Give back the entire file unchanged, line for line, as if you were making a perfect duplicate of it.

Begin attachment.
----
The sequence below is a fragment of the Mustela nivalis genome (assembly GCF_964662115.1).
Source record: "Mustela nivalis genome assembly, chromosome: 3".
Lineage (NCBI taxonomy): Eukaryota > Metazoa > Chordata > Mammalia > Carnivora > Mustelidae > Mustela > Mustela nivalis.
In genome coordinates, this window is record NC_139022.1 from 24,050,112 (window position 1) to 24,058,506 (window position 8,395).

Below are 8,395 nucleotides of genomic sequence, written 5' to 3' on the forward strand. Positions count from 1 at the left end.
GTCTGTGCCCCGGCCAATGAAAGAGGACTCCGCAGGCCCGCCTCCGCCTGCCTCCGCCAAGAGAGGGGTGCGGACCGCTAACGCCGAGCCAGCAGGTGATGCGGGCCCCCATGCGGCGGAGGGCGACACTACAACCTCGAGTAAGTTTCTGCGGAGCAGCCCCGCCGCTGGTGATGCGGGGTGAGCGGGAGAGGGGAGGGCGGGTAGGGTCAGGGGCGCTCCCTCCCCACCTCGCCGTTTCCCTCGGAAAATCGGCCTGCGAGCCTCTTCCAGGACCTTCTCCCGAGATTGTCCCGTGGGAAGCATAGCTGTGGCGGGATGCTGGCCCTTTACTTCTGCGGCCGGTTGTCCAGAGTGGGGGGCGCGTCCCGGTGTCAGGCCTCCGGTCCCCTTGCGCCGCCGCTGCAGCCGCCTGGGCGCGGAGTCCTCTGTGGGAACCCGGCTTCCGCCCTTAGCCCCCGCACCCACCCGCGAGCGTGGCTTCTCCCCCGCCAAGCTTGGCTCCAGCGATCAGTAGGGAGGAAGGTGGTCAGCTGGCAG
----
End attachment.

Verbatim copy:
The sequence below is a fragment of the Mustela nivalis genome (assembly GCF_964662115.1).
Source record: "Mustela nivalis genome assembly, chromosome: 3".
Lineage (NCBI taxonomy): Eukaryota > Metazoa > Chordata > Mammalia > Carnivora > Mustelidae > Mustela > Mustela nivalis.
In genome coordinates, this window is record NC_139022.1 from 24,050,112 (window position 1) to 24,058,506 (window position 8,395).

Below are 8,395 nucleotides of genomic sequence, written 5' to 3' on the forward strand. Positions count from 1 at the left end.
GTCTGTGCCCCGGCCAATGAAAGAGGACTCCGCAGGCCCGCCTCCGCCTGCCTCCGCCAAGAGAGGGGTGCGGACCGCTAACGCCGAGCCAGCAGGTGATGCGGGCCCCCATGCGGCGGAGGGCGACACTACAACCTCGAGTAAGTTTCTGCGGAGCAGCCCCGCCGCTGGTGATGCGGGGTGAGCGGGAGAGGGGAGGGCGGGTAGGGTCAGGGGCGCTCCCTCCCCACCTCGCCGTTTCCCTCGGAAAATCGGCCTGCGAGCCTCTTCCAGGACCTTCTCCCGAGATTGTCCCGTGGGAAGCATAGCTGTGGCGGGATGCTGGCCCTTTACTTCTGCGGCCGGTTGTCCAGAGTGGGGGGCGCGTCCCGGTGTCAGGCCTCCGGTCCCCTTGCGCCGCCGCTGCAGCCGCCTGGGCGCGGAGTCCTCTGTGGGAACCCGGCTTCCGCCCTTAGCCCCCGCACCCACCCGCGAGCGTGGCTTCTCCCCCGCCAAGCTTGGCTCCAGCGATCAGTAGGGAGGAAGGTGGTCAGCTGGCAG